Route Finding: Just Go Up
Would you like the good news or the bad news first?
The good news is the paths are pretty clear for the most part. On the Sirimon side the only time that’s not the case is the valley just before Liki North where the path runs out with just a couple of posts to mark the way (see route description for instructions). From the Liki North camp site the path begins clearly again, and as long as you’re a bit careful you’ll be fine.
The blissfully clear, almost flat path through Mackinder’s valley.
The only other time the path is unclear is the ascent to the summit (yes, just when you’d really like a clear path!). You’ll find yourself navigating an endless scree slope, but with the mountain ridge in sight there’s little doubt that you’re going the right way. By the time you get to the plateau at the top, you’ll see footprints everywhere showing you where to go.
I imagine that Naro Moru must feature the easiest route finding of the three routes as it’s the most well trodden. Chogoria also can’t be too cryptic as we bumped into three German trekkers who didn’t have a map at all, and still managed to complete the Sirimon-Chogoria route!
Maps of Mount Kenya are in Short Supply in Kenya
So, what’s the bad news then? Well, even if it is possible to go without a map, one would certainly be helpful. My friend and I assumed it would be straight forward to buy one in Nairobi or the town close to the park gate. On the contrary, the locals informed us that maps were completely out of stock, which I feel is all a bit of a ploy to get trekkers to sign up to guides.
There seems to be only one reliable map of Mount Kenya (A.L. Wielochowski, scale 1:50,000), but unfortunately it’s out of print, although you can track down a copy on Amazon. I suggest acquiring one before you leave home. We ended up resorting to taking a photograph of this map on a tour agency wall and then getting it printed. Not great, but one step up from no map at all!
As for guidebooks, both the Lonely Planet Kenya and East Africa have a lot of good advice for travelling in Kenya (even though it’s certainly aimed more at businessmen than backpackers). Both guides also have quite a detailed section on hiking mount Kenya, which was an adequate main source of information for planning the trip. For something more comprehensive, you can try “Kilimanjaro and Mount Kenya: A Climbing and Trekking Guide”, although I didn’t use this one personally (maybe I should have done).
Rule of Thumb in Africa: Bring a Fistful of Dollars
Travelling in Kenya, and East Africa generally, can be surprisingly cheap. That is, until you inevitably step into a national park causing your expenses to sky rocket.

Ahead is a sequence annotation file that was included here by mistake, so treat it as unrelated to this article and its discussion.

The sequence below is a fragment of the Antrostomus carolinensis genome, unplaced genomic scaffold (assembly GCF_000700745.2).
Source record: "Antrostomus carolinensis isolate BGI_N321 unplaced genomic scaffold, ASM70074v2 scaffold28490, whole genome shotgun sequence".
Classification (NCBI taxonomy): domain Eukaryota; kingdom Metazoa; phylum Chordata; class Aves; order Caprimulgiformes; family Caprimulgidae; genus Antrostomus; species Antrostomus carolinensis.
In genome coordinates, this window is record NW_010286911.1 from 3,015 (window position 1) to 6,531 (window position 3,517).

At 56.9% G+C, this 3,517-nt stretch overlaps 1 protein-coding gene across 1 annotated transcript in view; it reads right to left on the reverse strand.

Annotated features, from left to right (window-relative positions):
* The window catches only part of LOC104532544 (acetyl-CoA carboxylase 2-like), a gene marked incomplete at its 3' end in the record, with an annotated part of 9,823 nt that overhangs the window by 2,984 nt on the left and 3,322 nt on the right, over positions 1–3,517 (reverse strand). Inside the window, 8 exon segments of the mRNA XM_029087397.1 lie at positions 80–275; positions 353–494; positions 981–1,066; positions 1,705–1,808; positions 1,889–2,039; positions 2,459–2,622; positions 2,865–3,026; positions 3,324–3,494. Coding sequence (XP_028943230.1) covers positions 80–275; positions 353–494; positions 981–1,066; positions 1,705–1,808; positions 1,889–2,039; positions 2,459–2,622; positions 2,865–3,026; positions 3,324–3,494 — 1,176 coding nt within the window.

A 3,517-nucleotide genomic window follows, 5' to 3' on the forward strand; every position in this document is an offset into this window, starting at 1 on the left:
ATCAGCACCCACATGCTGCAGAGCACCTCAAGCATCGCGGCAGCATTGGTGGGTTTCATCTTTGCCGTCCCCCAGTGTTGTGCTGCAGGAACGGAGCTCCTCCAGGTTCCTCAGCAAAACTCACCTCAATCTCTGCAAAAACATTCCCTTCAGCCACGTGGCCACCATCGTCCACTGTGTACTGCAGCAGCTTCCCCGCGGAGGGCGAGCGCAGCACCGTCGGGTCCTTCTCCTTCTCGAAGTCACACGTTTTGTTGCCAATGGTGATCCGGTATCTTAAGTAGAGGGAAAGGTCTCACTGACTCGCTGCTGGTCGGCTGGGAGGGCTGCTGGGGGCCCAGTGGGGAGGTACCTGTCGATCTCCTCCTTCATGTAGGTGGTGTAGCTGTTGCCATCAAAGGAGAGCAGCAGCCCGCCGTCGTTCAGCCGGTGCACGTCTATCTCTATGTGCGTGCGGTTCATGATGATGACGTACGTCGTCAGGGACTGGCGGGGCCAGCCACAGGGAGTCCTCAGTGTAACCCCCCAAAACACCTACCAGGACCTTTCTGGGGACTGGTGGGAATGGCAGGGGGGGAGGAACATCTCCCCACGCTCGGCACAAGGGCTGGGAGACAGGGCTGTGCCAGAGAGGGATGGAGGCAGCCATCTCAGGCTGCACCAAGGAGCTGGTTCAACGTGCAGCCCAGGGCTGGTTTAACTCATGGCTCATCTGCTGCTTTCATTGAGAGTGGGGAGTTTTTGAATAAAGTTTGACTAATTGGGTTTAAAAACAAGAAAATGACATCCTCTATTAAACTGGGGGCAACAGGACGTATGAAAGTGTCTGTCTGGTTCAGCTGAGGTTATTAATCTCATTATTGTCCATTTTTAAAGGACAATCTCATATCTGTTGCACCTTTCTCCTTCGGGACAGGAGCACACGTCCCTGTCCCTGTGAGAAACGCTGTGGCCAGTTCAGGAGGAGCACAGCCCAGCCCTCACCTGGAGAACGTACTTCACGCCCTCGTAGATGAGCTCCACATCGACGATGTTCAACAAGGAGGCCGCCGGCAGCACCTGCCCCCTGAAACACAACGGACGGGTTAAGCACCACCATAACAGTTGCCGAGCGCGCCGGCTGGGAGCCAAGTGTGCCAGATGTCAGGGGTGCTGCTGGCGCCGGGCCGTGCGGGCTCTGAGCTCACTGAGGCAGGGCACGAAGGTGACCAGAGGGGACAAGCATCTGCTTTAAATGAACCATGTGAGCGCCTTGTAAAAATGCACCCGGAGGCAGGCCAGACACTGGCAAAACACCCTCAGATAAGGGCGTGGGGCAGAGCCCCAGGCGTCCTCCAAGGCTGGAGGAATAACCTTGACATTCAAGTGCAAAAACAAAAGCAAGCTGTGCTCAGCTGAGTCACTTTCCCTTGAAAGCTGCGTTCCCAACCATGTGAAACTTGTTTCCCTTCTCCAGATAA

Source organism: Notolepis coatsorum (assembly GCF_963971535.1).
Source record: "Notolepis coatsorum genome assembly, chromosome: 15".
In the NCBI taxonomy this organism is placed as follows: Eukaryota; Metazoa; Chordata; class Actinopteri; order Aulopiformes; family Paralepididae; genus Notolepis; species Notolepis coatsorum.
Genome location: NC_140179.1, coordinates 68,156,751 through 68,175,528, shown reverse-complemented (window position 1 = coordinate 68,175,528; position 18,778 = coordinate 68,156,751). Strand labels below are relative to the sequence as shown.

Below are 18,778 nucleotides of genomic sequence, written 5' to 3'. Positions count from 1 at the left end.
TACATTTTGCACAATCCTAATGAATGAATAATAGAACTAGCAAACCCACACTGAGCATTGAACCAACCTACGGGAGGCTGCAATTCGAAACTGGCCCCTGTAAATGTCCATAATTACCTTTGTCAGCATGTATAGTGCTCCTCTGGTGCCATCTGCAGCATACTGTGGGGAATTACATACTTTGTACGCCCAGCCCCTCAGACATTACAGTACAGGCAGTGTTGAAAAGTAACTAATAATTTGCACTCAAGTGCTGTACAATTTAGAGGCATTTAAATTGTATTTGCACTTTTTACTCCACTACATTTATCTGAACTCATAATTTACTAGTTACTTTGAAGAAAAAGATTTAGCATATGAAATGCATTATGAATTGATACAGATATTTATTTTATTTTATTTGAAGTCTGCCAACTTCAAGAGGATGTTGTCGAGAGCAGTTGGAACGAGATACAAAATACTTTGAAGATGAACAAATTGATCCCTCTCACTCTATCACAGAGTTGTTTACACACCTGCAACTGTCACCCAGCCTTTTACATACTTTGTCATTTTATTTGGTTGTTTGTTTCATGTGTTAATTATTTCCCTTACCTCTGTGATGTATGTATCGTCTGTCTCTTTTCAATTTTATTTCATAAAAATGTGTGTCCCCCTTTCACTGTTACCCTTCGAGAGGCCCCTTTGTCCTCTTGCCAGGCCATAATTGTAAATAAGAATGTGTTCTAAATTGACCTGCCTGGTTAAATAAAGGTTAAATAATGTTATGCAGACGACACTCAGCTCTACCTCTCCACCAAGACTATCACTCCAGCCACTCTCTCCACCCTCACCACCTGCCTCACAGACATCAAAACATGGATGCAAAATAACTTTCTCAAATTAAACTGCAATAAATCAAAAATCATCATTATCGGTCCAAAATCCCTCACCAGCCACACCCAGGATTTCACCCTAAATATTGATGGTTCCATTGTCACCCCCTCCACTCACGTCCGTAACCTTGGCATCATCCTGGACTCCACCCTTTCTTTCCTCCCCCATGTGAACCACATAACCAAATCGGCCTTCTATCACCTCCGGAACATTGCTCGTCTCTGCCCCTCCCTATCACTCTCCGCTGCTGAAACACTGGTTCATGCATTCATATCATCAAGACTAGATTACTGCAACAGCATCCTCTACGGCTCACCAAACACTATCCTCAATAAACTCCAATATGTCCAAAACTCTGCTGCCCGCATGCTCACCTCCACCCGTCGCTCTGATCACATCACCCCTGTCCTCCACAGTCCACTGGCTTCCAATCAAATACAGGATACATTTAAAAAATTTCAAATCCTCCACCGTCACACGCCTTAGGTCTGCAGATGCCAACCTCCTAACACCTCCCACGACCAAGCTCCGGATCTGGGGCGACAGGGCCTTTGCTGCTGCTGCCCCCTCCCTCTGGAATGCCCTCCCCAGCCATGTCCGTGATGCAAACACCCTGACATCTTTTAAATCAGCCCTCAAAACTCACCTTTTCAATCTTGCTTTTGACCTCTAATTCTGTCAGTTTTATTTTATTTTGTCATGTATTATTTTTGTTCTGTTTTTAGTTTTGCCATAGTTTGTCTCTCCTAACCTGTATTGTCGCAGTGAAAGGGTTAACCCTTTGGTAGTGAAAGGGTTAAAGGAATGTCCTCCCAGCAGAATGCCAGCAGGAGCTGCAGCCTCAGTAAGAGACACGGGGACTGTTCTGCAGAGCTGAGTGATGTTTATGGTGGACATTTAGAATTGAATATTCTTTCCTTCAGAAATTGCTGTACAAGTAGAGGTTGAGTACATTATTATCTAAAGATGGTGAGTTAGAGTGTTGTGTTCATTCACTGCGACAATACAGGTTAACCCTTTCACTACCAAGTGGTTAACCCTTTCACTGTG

You can easily get a budget double room in a hotel for between $10-15. A meal in a restaurant will put you back $3-5 and a ride in a matatu (beaten up, mini van public transport) from Nairobi to Nanyuki for around another $5. So far so good, your budget mind is thinking.
The fees for Mount Kenya National Park are $52 per day. This adds up to $208 for a four day trek, $260 for five days and $312 for the ultimate six day adventure. You get a discount if you’re a child, a citizen or a resident of Kenya. For the rest of us, we have to pay up in full in cash at the park gate.
That seems quite expensive for park fees. But when you consider that the cheapest tour of Mount Kilimanjaro is a clean $1,400, and realistically for a good one you’ll be paying upwards of $2,000, suddenly $300 doesn’t sound so bad.
Finally, bear in mind that the park fees don’t include accommodation. For staying in the huts, you’ll pay around $15 per person per night directly to the caretaker of each hut. Considering the huts are in a ramshackle state, this is a bit of a rip off if you ask me.
At least there aren’t bed bugs.
The camping situation is a bit complicated as there are both public camp-sites (free) and private Kenya Wildlife Service (KWS) camp-sites were you need to pay $15 per night (even more of a rip off then the hut fee!). Around the huts there tend to be both, so be careful where you pitch your tent. As a rule of thumb, the private camp-site will be right next to the hut and have a toilet facility. While the public camp-site will be inconveniently further away, so you’ll have a bit of a jaunt to the toilet each time.
Free camp-site with priceless views at Shipton’s Camp.
There is a bit of a grey area around whether trekkers who are in the free camp-sites can hang out in the huts. Generally, the care taker seemed fine with this providing you don’t over stay your welcome. At Shipton’s camp, we spent a couple of days cooking our dinner in the hut – the first day the caretaker was fine with it, but by the second day he was a bit annoyed by our presence, so we gave him $10 for indoor cooking privileges.